The country’s refinery must be allowed to refine portions of Ghana’s crude oil for the local market instead of selling all on the international market, Isaac Osei, Managing Director of the Tema Oil Refinery(TOR) has said.
Mr. Osei noted that at the moment, Ghana National Petroleum Corporation (GNPC) sells all of the country’s oil on the international market while TOR shops around for crude oil to refine into finished products for local consumption.
According to him, the situation did not give Ghanaians the confidence and excitement they were supposed to have following Ghana’s discovery of oil in commercial quantities.
He said this on the sidelines of the just ended offshore Technology Conference in Houston Texas USA, at a special panel put together by the Ministry of Energy to discuss issues affecting Ghana’s Energy Sector.
The people of Ghana would better appreciate the real benefits of the recent discoveries of crude oil in Ghana when a percentage of the locally discovered crude oil were refined by the state-owned Tema Oil Refinery.
“For many Ghanaians, this is a paradox that government has to resolve. Ghana has discovered crude oil in commercial quantities and this should translate into the state refinery being provided a portion of such crude as its feedstock.
The people of Ghana and government as a whole would benefit a great deal and the government’s agenda of Ghana Beyond Aid would be given an additional boost it the right structures are put in place and TOR is made to refine local crude oil from TEN, Jubilee and or Sankofa fields as feedstock, ”he stated.
He added that TOR had refined TEN crude oil in the past which gave Ghana good yields in terms of finished products so refining crude oil from Jubilee and Sankofa should not be a problem for the Refinery.
He indicated that TOR’s boilers were designed to process light sweet crude which is drilled in Ghana.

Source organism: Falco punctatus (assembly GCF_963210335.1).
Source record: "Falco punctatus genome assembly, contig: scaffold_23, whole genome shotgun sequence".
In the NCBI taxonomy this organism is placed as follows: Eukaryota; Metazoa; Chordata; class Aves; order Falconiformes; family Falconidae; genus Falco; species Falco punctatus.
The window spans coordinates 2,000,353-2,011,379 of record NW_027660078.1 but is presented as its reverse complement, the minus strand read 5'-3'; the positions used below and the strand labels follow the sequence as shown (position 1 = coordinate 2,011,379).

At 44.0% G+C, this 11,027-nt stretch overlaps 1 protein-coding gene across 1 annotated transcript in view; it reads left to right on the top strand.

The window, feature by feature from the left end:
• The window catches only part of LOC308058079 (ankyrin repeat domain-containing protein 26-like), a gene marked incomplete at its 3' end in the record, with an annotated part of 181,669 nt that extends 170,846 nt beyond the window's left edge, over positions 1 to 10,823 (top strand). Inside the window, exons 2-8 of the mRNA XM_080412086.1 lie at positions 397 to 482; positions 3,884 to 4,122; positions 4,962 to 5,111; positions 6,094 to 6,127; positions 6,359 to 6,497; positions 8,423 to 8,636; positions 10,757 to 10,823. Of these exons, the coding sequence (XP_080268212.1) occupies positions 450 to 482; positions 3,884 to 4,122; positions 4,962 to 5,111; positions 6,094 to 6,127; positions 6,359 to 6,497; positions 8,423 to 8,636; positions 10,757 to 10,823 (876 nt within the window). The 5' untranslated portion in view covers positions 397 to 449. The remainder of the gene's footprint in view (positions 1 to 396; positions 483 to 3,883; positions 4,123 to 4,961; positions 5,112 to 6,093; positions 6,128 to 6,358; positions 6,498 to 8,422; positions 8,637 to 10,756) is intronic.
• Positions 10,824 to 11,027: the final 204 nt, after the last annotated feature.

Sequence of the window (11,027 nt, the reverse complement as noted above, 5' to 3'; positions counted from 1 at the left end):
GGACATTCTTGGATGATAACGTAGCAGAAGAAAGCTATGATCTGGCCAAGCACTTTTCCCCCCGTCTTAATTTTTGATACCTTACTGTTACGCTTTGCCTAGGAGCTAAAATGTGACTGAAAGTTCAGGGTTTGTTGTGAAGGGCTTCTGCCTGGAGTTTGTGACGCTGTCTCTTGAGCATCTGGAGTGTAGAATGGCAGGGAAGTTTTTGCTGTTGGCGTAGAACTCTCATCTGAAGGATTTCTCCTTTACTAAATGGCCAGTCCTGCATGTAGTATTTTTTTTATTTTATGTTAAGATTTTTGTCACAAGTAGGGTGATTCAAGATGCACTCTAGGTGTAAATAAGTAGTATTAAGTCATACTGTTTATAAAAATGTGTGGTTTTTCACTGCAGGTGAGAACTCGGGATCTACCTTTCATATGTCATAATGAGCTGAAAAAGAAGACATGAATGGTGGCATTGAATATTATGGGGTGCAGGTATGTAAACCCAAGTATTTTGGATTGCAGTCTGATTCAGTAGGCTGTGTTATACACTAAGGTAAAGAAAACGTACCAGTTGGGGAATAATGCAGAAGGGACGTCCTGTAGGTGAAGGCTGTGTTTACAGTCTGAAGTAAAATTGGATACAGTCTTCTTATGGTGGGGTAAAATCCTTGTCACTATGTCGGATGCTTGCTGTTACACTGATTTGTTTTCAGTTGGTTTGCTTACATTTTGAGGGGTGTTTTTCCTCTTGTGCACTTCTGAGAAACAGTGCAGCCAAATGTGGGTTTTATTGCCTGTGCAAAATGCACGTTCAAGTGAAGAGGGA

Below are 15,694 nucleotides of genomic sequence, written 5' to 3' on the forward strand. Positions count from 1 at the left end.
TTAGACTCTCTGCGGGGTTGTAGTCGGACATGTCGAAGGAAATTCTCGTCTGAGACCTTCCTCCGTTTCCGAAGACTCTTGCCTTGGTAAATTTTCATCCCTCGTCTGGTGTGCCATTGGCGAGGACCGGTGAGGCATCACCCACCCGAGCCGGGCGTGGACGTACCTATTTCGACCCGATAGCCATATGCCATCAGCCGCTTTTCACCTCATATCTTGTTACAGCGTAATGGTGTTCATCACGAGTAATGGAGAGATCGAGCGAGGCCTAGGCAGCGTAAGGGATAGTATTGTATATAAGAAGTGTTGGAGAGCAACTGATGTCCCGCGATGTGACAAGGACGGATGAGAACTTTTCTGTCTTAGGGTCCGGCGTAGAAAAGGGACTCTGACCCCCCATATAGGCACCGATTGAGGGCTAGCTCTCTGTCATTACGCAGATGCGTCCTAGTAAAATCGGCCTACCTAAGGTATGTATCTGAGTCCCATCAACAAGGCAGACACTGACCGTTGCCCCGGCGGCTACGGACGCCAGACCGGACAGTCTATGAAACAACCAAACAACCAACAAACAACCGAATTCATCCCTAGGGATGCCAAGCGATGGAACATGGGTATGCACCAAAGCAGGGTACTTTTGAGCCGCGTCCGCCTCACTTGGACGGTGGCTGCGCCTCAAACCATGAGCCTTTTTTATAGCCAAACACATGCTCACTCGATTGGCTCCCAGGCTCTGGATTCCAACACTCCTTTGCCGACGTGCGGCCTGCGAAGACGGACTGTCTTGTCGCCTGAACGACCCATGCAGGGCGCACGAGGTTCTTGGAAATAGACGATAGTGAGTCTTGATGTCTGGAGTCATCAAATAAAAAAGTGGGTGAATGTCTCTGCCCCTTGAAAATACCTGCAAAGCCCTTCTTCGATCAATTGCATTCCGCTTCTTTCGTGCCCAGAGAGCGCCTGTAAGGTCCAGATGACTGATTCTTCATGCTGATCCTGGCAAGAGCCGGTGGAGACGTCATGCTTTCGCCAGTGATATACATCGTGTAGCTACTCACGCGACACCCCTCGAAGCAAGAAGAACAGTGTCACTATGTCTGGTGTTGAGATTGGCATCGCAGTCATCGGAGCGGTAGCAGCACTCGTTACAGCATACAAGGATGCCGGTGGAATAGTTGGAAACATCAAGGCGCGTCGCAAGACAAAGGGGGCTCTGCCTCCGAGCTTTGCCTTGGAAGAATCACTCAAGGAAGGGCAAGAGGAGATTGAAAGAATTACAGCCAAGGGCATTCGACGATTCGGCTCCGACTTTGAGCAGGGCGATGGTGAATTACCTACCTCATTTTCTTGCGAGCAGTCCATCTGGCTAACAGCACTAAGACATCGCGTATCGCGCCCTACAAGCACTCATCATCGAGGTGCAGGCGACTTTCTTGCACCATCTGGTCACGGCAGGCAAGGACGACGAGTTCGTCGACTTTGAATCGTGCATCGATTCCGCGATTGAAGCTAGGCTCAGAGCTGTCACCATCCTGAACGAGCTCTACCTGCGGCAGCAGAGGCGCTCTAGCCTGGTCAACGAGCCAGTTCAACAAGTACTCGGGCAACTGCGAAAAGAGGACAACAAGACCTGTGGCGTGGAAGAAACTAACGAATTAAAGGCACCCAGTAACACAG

Mr. Osei observed that the good yields from TEN crude oil coupled with a special financial arrangement that would be put in place to cover such transaction would mean quicker payback period.
The former Ghana’s High Commissioner to the United Kingdom and Ambassador to the Republic of Ireland, added that “while this would ensure energy product security on the Ghanaian market, it would also boost the confidence of Ghanaians in that the nation was adding value to its own resources”.
He, however, said he was not oblivious of the financial implications of such decisions and recommended that a well-structured financial model should be put in place by government and its strategic partners to support such a move.
Mr. Osei stressed that Ghana’s energy sector could positively contribute to the government’s Ghana Beyond Aid agenda when a strategic synergy was created between the upstream sections.
Touching on the important roles played by both the upstream and downstream sectors, he laid emphasis on how synergies should be created in both the upstream and downstream sections of the Energy sector to ensure product security and value addition.
“We can’t continue to treat both upstream and downstream as separate entities in our energy sector development. We must create a healthy synergy between the two”.
He added that a key factor in ensuring this synergy, however, was training and development which he added that TOR was championing by training several workers of MODEC International.